If you’re reading this, I’m assuming you haven’t been evacuated.
In fact, if you are at risk of flooding, you should leave your home and go someplace safe.
And if you represent the rest of us, you’re just praying the internet won’t be out for too long.
I happen to live on a hill, and we have not been issued evacuation. I live on the coast, which is quite intimidating, and I’m anticipating that our entire downtown area will be under a few feet of water. I’m not at risk of being flooded, thank God, but I’ve been told that the power here goes out if you sneeze on it.
The purpose of this post is to give some ideas as to some last minute things that can be done to prepare:
Remember- you won’t be able to cook if the power goes out unless you have a gas stove and manually light it, or a propane grill. Even if you have a grill or camp stove, it’s in your best interest to save the fuel for heating water to bathe.
Think 3 meals a day, starch, protein, veg, fruit. Now, the carrots, beets, green beans, and applesauce from harvest season will be perfect because the canning process already cooks them, and they can be eaten at room temp. We bought some grapes, bananas, and oranges as well for fruit.
Protein can be a little more tricky- after all, most vegan protein comes from beans, soy, or nuts. I have dry nuts on hand always, but my son is allergic, so we also were sure to make up some tofu scramble this morning, and I also boiled some soy dogs for him to eat cold. One of our favorite foods is cold baked beans, and a three bean salad has soft white cannellini beans in it!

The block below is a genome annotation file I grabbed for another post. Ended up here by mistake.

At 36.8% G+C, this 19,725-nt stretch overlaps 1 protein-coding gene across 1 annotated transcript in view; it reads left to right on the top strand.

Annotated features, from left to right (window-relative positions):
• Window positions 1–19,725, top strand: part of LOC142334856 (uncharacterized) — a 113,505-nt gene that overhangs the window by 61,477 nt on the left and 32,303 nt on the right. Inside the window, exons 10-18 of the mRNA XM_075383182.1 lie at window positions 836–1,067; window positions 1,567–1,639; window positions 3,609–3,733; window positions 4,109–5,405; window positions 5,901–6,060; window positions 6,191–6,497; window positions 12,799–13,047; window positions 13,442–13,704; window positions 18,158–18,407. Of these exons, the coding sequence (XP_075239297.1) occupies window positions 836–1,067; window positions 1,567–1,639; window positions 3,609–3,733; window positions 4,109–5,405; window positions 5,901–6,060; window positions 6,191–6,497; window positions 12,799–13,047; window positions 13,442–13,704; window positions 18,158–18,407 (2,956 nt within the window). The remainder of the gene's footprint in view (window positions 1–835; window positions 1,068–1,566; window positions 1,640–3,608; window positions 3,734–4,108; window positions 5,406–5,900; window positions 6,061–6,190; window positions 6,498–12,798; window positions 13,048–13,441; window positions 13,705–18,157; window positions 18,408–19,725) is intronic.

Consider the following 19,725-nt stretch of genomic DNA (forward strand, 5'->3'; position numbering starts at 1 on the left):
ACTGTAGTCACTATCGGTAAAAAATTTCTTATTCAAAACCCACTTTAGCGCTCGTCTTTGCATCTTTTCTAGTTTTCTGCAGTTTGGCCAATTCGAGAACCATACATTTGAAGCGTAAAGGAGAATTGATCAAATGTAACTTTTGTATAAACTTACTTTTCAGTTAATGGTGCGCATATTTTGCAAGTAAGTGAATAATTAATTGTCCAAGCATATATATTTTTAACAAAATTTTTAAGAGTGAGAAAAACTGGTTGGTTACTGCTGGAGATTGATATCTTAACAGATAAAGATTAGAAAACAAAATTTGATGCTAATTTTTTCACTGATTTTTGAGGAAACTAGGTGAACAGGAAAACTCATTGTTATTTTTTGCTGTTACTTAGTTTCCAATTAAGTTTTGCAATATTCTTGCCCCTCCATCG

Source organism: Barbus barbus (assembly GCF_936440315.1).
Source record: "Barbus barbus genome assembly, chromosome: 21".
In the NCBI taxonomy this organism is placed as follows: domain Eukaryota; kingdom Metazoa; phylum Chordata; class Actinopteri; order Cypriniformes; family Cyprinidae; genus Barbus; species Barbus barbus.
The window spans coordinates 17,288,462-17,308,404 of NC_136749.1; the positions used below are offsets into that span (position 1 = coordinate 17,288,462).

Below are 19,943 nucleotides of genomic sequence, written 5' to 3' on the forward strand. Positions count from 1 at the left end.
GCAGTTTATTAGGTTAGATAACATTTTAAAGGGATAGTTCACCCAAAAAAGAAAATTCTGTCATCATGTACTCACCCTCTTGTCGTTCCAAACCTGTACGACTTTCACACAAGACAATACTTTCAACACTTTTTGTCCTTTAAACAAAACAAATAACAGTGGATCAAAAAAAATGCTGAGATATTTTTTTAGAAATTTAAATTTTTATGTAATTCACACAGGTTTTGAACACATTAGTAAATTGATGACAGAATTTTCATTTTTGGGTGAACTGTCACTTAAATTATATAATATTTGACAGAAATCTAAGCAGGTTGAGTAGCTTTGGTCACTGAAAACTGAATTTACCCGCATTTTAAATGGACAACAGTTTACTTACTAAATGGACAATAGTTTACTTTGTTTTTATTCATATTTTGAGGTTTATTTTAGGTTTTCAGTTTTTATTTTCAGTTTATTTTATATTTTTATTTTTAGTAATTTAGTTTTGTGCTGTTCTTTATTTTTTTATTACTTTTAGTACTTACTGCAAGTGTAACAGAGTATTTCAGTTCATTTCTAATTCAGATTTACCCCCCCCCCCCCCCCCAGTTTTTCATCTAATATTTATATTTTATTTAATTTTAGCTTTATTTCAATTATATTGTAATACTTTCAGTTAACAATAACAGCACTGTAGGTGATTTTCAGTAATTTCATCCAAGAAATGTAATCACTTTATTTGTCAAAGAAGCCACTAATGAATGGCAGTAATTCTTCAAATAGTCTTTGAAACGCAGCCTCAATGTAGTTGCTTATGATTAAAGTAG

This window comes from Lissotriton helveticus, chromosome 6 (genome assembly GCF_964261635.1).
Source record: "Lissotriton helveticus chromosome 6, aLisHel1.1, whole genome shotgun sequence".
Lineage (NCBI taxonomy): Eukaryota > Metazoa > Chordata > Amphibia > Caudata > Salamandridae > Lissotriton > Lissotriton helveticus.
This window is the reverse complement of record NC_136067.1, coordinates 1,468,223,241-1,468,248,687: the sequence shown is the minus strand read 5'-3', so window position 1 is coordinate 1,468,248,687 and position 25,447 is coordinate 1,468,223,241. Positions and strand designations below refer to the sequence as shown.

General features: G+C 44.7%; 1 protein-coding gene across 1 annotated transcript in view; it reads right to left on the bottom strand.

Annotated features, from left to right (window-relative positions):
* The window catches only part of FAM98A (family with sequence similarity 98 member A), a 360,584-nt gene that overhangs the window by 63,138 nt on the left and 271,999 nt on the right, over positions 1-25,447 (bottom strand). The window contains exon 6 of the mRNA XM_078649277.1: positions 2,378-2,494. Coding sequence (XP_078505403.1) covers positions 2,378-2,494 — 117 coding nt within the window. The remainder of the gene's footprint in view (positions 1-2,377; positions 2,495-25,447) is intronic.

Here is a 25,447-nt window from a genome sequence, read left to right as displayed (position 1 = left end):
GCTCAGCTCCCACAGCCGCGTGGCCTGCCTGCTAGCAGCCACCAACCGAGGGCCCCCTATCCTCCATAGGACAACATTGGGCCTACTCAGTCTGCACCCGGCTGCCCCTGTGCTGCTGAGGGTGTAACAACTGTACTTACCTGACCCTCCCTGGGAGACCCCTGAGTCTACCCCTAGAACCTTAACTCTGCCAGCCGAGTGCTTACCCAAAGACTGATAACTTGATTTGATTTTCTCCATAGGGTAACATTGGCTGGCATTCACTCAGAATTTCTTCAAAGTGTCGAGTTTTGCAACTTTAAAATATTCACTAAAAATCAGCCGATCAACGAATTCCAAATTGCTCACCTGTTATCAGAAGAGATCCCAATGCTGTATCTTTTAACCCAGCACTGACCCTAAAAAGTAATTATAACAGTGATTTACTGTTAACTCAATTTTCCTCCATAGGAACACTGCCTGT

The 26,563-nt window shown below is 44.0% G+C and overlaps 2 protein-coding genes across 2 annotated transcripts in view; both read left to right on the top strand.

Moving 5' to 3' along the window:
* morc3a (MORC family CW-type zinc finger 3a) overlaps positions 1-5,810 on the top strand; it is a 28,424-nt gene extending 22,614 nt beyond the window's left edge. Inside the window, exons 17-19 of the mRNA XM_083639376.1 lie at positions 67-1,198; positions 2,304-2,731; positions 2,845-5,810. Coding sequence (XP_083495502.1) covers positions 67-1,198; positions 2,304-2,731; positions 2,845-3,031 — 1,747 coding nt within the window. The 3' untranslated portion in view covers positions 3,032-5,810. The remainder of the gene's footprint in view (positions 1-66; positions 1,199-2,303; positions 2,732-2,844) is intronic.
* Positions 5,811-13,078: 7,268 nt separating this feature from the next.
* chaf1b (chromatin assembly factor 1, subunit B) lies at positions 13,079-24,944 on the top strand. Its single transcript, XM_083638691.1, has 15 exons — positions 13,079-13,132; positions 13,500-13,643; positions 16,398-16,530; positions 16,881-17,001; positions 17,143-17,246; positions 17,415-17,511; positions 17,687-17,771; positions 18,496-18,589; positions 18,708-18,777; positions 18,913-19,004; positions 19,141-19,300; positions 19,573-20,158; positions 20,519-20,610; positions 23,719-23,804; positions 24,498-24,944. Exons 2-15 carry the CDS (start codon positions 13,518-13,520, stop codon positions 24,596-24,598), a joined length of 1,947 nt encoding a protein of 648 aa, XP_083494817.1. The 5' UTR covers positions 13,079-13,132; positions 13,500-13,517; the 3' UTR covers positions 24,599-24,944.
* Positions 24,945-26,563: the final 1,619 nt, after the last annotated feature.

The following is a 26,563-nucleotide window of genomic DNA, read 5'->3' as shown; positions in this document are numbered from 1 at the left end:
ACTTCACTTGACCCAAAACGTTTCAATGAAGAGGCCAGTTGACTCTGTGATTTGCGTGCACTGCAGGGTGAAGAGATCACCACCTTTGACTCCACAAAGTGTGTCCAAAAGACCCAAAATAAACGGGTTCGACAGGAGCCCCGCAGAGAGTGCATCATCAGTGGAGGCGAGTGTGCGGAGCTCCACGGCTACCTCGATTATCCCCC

Starch was also a little tricky, but I was quick on my toes. Granola is a perfect snack or breakfast, and I whipped up a batch of muffins. I also baked a quick batch of biscuits to replace rice in our meals. Its also a good idea to have bread on hand. Avocado and tomato sandwiches with balsamic vinaigrette is my favorite sandwich and you can’t go wrong with almond or sun butter. Of course, if you’re into sushi rice or rice salads, that is a great idea- I’ve even seen quinoa salad recipes. I made noodles for a quick pasta salad in a pinch. We also picked up some organic tortilla chips to have with canned refried beans.
For snacks we have cookies from our holiday, and we pre-popped some popcorn for a salty snack. Rice cakes are fun and versatile as well as pretzels and raisins.
Also do yourself a favor and make some coffee and put it in the fridge. I made teas and coffee and put them in mason jars. I’ll take cold coffee over no coffee ANY day!
Do your dishes while you have hot water
I instantly began charging everything- all of the phones, the Kindle (ya ya, it’s my kid’s), and the laptop (for morning Elmo). You can also charge mp3 players. We’re not heavy into tech, so it doesn’t bother me.
One of the hardest challenges for us this storm was wrangling the light substitutions- this includes our lanterns, candles, flashlights, and batteries. Its very important that you know where they are in a storm. We took inventory and learned that we needed extra batteries and lighters.